Cloud revenue pushes Microsoft once again

It’s become a familiar story now. The cloud segment of Microsoft is growing at astronomical rates and is pushing the earnings and profits of Microsoft to new levels. But, what is interesting is that the margin of growth grows with every quarter.

According to the earnings report released by Microsoft, earnings from Azure almost doubled, thereby accounting for a year-on-year growth of 90 percent. Though the company doesn’t break down the revenues of Azure separately, an estimate by the analysis firm Canalys, pegs it at a whopping $2 billion.

Revenue from the intelligent cloud business segment rose 14 percent to $6.92 billion. This was higher than analysts’s expectations, which was $6.7 billion. Surprisingly, Satya Nadella kept a target of $20 billion for the cloud business by 2018 and in this quarter itself, it surpassed the target as the total revenue was $20.4 billion. This goes to show that Microsoft is doing great under the able leadership of Satya Nadella.

Cloud was the lifeline that Microsoft was looking for almost a decade now, and it has made the most of it. At a time, when PC sales were plummeting and the company was looking for some direction, the emergence of cloud and the change of leadership to Satya Nadella, both seemed to have weaved the magic again for Microsoft.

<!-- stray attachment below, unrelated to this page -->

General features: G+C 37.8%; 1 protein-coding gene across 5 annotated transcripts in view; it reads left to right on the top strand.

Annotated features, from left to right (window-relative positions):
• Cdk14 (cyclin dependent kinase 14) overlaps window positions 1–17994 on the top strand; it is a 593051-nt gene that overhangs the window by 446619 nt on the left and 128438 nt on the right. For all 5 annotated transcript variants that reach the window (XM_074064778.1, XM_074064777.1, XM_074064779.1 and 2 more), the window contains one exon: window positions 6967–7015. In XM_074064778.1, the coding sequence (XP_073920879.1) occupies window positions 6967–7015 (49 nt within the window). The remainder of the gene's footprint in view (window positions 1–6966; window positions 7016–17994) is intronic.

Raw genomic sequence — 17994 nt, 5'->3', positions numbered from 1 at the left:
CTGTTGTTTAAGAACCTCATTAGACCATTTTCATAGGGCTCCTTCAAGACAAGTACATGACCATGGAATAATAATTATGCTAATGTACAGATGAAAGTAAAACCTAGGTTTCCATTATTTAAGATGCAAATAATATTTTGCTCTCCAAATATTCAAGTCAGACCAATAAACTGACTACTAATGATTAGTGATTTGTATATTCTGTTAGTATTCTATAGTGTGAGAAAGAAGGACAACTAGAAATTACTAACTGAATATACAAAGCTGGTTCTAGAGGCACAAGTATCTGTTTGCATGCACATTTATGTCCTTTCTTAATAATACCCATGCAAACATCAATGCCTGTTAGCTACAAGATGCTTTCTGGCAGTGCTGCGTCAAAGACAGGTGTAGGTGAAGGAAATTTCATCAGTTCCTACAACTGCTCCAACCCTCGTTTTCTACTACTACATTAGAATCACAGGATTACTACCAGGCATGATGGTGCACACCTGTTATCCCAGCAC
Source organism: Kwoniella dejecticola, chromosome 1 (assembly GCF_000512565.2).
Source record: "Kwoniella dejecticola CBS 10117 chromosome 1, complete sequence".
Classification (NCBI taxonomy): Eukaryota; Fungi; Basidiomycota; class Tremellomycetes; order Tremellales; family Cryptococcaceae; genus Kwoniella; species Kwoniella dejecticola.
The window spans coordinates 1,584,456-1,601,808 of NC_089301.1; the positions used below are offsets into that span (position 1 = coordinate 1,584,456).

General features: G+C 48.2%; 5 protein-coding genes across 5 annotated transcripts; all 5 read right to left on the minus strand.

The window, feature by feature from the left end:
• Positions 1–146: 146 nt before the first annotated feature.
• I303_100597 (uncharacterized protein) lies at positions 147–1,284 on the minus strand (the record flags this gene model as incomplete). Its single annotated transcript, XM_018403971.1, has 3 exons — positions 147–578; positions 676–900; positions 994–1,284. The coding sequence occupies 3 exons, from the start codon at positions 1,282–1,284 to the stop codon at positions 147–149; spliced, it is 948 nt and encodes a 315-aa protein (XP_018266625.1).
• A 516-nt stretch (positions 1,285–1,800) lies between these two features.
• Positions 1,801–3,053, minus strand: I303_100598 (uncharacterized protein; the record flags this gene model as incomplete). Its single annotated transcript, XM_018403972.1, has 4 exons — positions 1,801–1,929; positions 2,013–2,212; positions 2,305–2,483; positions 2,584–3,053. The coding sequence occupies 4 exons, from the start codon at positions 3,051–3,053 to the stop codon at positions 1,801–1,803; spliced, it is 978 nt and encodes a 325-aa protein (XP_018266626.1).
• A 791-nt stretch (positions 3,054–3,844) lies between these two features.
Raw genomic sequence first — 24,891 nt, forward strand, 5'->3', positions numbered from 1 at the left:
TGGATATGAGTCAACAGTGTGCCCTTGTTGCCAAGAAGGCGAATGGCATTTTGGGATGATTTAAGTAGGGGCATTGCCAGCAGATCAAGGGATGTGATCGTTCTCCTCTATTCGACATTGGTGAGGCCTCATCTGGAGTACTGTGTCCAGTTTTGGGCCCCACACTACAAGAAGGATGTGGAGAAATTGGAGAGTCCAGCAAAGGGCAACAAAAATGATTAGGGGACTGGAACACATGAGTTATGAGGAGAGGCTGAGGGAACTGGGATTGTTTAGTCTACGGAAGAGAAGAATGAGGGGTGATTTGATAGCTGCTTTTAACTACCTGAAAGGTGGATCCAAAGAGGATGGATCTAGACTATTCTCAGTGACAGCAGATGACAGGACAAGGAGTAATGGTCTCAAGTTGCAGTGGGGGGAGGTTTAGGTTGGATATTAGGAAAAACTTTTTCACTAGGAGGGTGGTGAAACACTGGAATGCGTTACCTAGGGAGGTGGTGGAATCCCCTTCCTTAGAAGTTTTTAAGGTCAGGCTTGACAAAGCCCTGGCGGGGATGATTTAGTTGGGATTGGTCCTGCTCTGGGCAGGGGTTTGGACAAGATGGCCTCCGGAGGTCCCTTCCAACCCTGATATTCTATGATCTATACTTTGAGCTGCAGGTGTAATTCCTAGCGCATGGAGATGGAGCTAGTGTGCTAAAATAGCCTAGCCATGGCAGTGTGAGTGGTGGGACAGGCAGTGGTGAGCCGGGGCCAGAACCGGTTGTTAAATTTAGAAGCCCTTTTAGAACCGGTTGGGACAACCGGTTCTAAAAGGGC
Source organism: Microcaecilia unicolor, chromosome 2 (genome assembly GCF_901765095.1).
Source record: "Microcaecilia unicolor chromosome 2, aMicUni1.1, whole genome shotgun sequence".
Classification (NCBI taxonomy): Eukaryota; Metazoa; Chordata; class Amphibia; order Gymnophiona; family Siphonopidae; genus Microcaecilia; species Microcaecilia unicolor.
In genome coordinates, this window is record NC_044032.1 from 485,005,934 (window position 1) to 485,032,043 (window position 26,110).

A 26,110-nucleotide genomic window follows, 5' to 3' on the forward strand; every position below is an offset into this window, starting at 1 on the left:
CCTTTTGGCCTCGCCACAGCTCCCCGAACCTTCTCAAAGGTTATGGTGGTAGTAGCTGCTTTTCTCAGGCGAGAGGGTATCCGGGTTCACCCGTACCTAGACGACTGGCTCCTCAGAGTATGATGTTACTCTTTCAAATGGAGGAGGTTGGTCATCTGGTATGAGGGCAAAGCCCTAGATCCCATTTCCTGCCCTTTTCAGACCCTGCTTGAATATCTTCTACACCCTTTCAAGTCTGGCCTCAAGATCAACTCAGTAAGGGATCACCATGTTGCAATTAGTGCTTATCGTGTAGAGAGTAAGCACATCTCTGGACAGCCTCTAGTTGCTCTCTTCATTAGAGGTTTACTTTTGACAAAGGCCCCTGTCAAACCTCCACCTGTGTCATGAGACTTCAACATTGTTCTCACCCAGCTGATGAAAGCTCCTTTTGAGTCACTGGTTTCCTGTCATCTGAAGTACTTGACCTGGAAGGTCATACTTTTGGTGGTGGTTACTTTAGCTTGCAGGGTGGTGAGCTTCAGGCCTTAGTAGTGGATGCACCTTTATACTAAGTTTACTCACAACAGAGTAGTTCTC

One of the highlights of this quarter was the deal that Costco, an Azure customer. In fact, this came along the heels of a deal with Whole Foods that brought it under the Microsoft umbrella.

While this quarter spells good news for Microsoft, it can’t afford to relax. AWS is growing at a much higher rate. It raked in $4.6 billion this quarter, representing an almost 46 percent year-on-year growth.  Though AWS missed out on Costco this quarter, it still managed to secure deals with a ton of big names such as Hulu and General Electric.

Other than AWS, Google is also fast catching up with Microsoft. It entered deals with retailers like Kohl’s and payment processing companies like PayPal. ALl this means, Microsoft needs to amp up its efforts to stay ahead of competition.

In other results, revenue from Microsoft’s cloud computing division fell by 0.2 percent to $9.38 billion. Nevertheless, it beat the analysts expectations at $8.81 billion. This quarter also saw an increase in revenue from Surface. In fact, after two consecutive quarters of declines, it saw an increase of 12 percent in revenue.

Such positive results was welcomed by its investors and the share market as a whole. The value of Microsoft’s shares increased by 3.1 percent to end at $81.20.

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